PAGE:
Fever in an early-adolescent with tetralogy of Fallot and pulmonary atresia
An 11-year-old patient of tetralogy of Fallot and pulmonary atresia, with previous cardiac surgeries, presented with three days of intermittent fevers ranging from 37.7 to 38.6°C who defervesced with acetaminophen and ibuprofen.* There was no history of rhinorrhoea, cough, chest pain, vomiting, diarrhoea, burning micturition, myalgia, joint pain or skin rash.
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His most recent cardiac intervention was dilation of the left pulmonary artery stent at 6.5 years of age and his most recent echocardiogram three months prior revealed moderate stenosis with maximal transvalvular flow velocity of 2.4 m/second across the valved glutaraldehyde-fixed bovine jugular vein graft (Contegra, Medtronic, Minneapolis, MN) and moderate regurgitation.
His vital parameters revealed the following: heart rate, 100/minute; blood pressure, 118/69 mmHg; temperature, 37.8°C; oxygen saturation, 100%; and his clinical examination revealed grade 2/6 systolic murmur in the left parasternal space. The clinician ordered complete blood count, urine analysis and blood culture studies that revealed a white blood count of 7,400/mcL with 85% neutrophils and normal urinalysis. He was discharged home with a presumptive diagnosis of viral fever.
His blood culture study results revealed Streptococcus gordonii after 48 hours. He continued to have intermittent fevers responsive to antipyretics in that time period. He was admitted to the hospital and his repeat blood culture study revealed S. gordonii. His detailed clinical examination did not reveal a new cardiac murmur, any peripheral stigmata of infective endocarditis, or a specific focus of infection. A transthoracic echocardiogram revealed an increase in the stenosis of the Contegra conduit with a maximal transvalvular flow velocity of 3.5 m/second, severe regurgitation with diastolic flow reversal in the branch pulmonary arteries, and an 8 × 5mm mobile vegetation within the conduit. He was diagnosed as a “definite” case of infective endocarditis of the Contegra conduit and initiated on a six-week course of antibiotics with good response.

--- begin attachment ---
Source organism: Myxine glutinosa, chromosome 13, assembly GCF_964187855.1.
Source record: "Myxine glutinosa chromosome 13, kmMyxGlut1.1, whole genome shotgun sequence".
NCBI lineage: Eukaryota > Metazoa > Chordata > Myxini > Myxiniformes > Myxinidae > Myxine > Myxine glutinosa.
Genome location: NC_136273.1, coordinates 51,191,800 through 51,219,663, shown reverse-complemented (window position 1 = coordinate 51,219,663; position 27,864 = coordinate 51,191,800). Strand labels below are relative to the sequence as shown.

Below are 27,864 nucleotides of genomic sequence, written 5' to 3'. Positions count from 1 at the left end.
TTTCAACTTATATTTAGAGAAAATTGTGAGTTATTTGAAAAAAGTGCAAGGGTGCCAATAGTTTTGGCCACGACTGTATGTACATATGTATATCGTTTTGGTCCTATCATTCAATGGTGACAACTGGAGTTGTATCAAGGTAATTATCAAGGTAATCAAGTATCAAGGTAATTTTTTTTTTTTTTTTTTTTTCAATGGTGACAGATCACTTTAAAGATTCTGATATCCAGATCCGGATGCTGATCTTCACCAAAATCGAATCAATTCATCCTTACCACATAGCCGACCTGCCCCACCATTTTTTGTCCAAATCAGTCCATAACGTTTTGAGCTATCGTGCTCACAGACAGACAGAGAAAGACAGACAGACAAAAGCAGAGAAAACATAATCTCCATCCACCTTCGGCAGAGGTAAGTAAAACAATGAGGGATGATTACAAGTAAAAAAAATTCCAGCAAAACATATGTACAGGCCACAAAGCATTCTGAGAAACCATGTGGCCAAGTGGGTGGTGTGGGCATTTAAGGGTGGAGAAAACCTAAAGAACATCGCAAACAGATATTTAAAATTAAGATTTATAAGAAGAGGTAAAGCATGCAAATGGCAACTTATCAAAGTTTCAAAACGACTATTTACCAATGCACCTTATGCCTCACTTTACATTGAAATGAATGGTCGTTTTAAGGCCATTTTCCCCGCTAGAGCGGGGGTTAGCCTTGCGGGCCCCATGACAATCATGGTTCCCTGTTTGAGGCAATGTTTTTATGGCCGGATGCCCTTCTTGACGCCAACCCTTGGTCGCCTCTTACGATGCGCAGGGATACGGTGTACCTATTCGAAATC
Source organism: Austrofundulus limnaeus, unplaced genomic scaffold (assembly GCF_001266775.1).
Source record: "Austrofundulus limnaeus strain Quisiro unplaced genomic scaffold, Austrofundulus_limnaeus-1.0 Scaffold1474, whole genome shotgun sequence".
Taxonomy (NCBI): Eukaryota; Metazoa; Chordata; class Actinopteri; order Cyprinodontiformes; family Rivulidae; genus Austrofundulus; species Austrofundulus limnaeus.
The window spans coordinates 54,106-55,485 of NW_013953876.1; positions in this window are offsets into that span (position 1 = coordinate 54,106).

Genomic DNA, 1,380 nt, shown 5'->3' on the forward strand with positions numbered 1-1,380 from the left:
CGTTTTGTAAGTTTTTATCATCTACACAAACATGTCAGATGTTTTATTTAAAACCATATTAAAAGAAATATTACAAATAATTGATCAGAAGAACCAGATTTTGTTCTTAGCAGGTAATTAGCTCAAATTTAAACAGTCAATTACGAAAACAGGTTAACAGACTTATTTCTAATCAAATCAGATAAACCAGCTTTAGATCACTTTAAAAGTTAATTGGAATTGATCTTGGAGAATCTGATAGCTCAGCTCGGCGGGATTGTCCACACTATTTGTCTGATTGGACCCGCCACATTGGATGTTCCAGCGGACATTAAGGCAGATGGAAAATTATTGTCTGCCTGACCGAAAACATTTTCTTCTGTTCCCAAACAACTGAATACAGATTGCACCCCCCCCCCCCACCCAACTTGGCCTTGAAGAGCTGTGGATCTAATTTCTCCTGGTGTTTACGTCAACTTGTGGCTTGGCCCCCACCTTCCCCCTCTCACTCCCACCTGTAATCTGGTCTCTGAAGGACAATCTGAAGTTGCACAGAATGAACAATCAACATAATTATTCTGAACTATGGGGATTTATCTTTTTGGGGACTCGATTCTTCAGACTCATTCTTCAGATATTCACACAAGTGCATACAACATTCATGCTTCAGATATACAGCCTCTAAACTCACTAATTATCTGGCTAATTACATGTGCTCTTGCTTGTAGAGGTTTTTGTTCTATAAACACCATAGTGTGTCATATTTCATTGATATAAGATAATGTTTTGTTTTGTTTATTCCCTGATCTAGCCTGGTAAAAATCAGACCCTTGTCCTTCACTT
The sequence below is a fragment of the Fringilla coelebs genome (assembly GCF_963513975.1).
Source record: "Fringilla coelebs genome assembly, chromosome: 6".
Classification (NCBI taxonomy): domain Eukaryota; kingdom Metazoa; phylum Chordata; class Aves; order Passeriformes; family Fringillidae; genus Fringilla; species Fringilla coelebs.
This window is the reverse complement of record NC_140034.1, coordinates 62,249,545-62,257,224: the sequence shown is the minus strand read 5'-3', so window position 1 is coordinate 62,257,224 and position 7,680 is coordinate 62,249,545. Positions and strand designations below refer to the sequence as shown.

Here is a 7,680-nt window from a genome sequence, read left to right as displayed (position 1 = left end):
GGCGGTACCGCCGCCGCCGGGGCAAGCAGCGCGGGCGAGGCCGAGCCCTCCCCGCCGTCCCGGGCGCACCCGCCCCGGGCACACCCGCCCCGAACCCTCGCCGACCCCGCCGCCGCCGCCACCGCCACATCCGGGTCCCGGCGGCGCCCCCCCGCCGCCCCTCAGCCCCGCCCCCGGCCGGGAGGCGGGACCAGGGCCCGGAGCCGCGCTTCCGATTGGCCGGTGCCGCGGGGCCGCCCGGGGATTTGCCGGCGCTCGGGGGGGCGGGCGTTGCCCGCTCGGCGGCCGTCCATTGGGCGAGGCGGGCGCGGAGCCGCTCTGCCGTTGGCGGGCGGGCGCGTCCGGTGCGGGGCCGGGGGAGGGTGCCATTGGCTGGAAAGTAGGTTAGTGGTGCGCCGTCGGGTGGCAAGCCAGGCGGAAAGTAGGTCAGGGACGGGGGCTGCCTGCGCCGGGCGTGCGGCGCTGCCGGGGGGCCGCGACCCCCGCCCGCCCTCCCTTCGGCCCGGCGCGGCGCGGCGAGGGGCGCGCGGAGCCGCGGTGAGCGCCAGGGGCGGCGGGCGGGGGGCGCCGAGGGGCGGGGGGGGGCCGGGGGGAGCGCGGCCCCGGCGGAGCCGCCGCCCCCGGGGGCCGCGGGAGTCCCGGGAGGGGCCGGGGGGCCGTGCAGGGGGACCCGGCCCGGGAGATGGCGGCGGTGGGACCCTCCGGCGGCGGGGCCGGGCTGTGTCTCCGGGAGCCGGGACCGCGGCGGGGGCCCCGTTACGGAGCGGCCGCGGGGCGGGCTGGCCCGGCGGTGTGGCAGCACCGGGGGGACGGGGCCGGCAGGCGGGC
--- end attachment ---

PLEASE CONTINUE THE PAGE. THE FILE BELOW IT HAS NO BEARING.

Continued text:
“Had we not been proactive and pursued a source of fever in this patient, we would’ve missed the diagnosis,” says Hemant S. Agarwal, MD, MBBS, a pediatric cardiac intensivist in the department of Pediatric Critical Care Medicine at Cleveland Clinic Children’s and senior author on the case studies recently published in Cardiology in the Young.
Fever in an infant with unbalanced atrioventricular canal defect
A 10-month-old infant with unbalanced atrioventricular canal defect and gastrooesophageal reflux disease with previous cardiac and gastrointestinal surgeries presented with gastro-jejunal tube leakage and tactile warmth.* There was no history of rhinorrhoea, cough, vomiting, diarrhoea or irritability. She had undergone bidirectional Glenn shunt at 4.5 months of age and her most recent cardiac intervention included balloon dilation of the neo-left pulmonary artery stenosis at 7 months of age. Her most recent echocardiogram two months prior revealed unobstructed laminar flow in the Glenn pathway, with some narrowing in the neo-left pulmonary artery, mild right and left atrioventricular valve regurgitation with normal right ventricular systolic function.
Her vital parameters revealed: heart rate, 164/minute; blood pressure, 114/72 mmHg; oxygen saturation, 74%; and rectal temperature, 38 °C. Her clinical examination revealed erythema associated with formula leakage around the gastrostomy skin site. The clinician ordered a complete blood count, serum chemistry, blood culture studies, and the patient was admitted to the hospital. Her studies revealed a white blood count of 12,200/mcL with 66% neutrophils and normal serum chemistry. Her gastro-jejunal tube leakage was corrected and enteral feeds were resumed.